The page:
This white paper is designed to provide some "secrets," tips, and tricks for virtualizing your datacenter. We want to introduce some best practices for virtualization, while not being too biased towards one virtualization vendor or another. We'll use some common examples of products and tools that work with VMware's vSphere and Microsoft's Hyper-V, but with an eye toward virtualization in general, and not the specifics of any of the capable platforms that could be used. We will assume, however, that bare metal hypervisors, in other words virtualization platforms where the hyper visor is the OS, will be used as opposed to running a hypervisor on top of an existing general-purpose operating system (which is great in a lab, but terrible for data center projects).
In this white paper, we'll look at five basics that should be considered in any data center virtualization project: planning, balancing the various hardware components, sizing the storage properly, managing capacity, and automation.
The dreaded word in IT seems to be Plan. In years of training and consulting, I've found that few people in IT like it, fewer do it, and even fewer like to do it. That causes big headaches, as without planning, anything will do. Simply buy whatever you have budget for, plug it all together, and go to work. The problem with this is that without proper planning and requirements gathering, there is a great chance that you will buy less than is really needed to get the job done, so performance will be poor, requiring more money to go in and fix it later. On the other hand, on the off chance that you buy too much, you end up lowering the ROI and increasing the TCO, just the opposite of the goals of virtualization.
So what do you need to know to properly plan for a datacenter virtualization project? First and foremost, you need to know what you are consuming today. For example, you'll need answers to questions like these (both on average as well at peak periods):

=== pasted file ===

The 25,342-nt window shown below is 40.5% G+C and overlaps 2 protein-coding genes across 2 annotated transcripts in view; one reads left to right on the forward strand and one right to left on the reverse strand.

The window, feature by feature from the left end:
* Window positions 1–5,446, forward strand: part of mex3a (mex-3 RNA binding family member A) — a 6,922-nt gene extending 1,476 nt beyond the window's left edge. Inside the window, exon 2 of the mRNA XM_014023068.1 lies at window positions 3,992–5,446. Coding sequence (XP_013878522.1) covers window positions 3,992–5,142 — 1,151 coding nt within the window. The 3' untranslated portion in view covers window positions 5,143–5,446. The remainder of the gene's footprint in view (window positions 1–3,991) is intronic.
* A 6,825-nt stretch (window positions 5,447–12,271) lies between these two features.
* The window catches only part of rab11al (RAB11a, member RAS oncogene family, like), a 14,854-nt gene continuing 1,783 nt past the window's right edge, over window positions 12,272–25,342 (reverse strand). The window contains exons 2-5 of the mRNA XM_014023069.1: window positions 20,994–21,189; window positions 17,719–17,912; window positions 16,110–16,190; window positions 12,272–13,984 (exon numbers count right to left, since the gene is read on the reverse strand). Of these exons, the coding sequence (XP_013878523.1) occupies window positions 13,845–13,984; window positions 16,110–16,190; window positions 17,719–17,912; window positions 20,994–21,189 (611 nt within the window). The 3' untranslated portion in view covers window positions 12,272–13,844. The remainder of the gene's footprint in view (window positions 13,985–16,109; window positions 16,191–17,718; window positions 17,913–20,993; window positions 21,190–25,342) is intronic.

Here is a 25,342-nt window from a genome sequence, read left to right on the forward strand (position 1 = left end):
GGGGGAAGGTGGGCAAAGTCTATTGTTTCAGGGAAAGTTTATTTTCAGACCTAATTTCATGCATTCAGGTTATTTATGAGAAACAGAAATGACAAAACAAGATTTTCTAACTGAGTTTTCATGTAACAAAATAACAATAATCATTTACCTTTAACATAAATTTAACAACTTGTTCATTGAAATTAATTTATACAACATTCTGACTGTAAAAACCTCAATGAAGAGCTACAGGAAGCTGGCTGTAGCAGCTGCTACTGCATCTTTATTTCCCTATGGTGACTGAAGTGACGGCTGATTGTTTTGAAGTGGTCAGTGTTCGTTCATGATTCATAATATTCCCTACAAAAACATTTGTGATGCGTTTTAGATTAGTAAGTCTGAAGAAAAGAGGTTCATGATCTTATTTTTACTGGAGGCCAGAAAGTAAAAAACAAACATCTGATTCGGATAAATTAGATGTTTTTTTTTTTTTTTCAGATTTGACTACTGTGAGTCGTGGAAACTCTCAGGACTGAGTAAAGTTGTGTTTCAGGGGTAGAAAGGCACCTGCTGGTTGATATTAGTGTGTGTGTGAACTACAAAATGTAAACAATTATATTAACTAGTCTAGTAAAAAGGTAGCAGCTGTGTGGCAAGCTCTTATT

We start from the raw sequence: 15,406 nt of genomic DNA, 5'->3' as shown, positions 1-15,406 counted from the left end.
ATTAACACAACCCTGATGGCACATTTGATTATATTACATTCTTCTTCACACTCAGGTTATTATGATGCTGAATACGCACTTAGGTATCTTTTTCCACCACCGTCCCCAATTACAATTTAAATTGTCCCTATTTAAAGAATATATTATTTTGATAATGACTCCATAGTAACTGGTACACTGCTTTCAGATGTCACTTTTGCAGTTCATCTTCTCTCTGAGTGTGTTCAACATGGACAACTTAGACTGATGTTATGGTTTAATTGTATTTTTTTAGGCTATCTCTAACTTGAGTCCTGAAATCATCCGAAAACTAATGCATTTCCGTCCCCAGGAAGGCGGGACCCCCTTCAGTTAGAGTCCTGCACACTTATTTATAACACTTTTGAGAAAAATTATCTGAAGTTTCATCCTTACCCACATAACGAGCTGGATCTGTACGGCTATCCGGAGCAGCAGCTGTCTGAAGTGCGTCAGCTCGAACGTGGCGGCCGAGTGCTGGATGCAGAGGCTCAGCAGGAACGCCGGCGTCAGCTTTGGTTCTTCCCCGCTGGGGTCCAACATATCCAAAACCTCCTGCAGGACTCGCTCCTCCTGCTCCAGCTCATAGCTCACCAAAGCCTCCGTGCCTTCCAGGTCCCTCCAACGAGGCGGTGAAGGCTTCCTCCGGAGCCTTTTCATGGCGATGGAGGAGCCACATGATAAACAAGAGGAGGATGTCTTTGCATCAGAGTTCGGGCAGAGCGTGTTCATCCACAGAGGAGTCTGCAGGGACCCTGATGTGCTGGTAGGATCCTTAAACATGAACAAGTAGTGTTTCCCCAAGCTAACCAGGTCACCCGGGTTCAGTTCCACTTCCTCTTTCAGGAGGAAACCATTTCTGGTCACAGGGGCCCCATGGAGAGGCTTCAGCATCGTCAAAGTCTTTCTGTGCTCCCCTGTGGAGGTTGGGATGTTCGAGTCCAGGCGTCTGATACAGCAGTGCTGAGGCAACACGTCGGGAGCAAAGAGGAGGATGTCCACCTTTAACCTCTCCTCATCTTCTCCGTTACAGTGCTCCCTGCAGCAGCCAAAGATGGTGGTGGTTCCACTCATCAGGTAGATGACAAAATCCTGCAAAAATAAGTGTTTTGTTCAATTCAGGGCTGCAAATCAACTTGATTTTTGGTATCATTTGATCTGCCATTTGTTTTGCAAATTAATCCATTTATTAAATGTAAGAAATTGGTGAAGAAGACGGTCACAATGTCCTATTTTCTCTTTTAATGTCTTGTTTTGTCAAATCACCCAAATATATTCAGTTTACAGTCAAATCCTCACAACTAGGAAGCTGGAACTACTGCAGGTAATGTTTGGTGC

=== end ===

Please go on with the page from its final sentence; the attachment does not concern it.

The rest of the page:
We could go on and on, but you get the idea. Another important thing here is to figure out what is "normal" or average and when peak periods are, with a goal of not having VMs all peaking at the same time on the same server. Maybe they can be scheduled differently so the peaks are at different times (for example, when backups are run or antivirus scans are executed), or maybe they can be placed on different physical servers to spread the load and reduce the peak demand on any one server. If this is not possible, you'll need to buy more capacity to handle the larger peaks that the combined load will cause.
This particular section is closely related to the next three - planning so that the appropriate hardware can be purchased that will work well together and will be sized properly, sizing storage to handle the load, and once the system is in place and operational, planning for the future based on real-world conditions as they evolve. In other words, on-going planning as opposed to the upfront planning discussed in this section. We'll discuss each in the next few sections in more detail.
It is very important to balance all of the hardware components properly; in other words the goal is to keep all of the equipment roughly evenly loaded to minimize cost and maximize utilization (within reason).
For example, you don't want a 10 Gb Ethernet network to handle all of your iSCSI needs paired with a low-end iSCSI device that can't connect at 10 Gb, or an iSCSI array that can't push data effectively at 10 Gb. In this case, it would be better to save some money on the networking equipment and put it into better storage.
Likewise, on the CPU and memory side, the goal is to be balanced as well; in other words enough RAM to run all of the applications and keep the CPUs fairly busy (averaging 60% to 75% is fairly normal). If there is a lot more RAM that the CPUs can effectively use (for example, CPU-intensive tasks that require modest amounts of memory), the extra RAM is wasted. On the other hand, if you have many machines that are not CPU-intensive and they all run on the same host, you may exhaust the RAM available, causing lots of swapping to disk, drastically reducing performance.
The challenges of trying to balance everything well, while at the same time leaving some resources available to handle outages (both planned and unplanned) and future growth can be somewhat daunting. This is why planning is so important.
The virtualization vendors have tools to help you determine how to best handle these challenges. For example, VMware has a tool called Capacity Planner (available from VMware partners only) that will gather all of the performance metrics over time (they recommend a minimum of 30 days) and then recommend a plan to put the components together. It also offers some what-if scenarios, such as more or faster CPUs, or more or less RAM in each server, recalculating the load, and creating a new plan in terms of resources required. Microsoft has a similar tool in their Microsoft Assessment and Planning (MAP) toolkit for Hyper-V. Many third-party companies, such as server and storage vendors, have tools to analyze an environment and suggest hardware from that vendor that will handle the load. There are also vendor-agnostic tools from other third-parties that can help analyze the environment and suggest what would work best.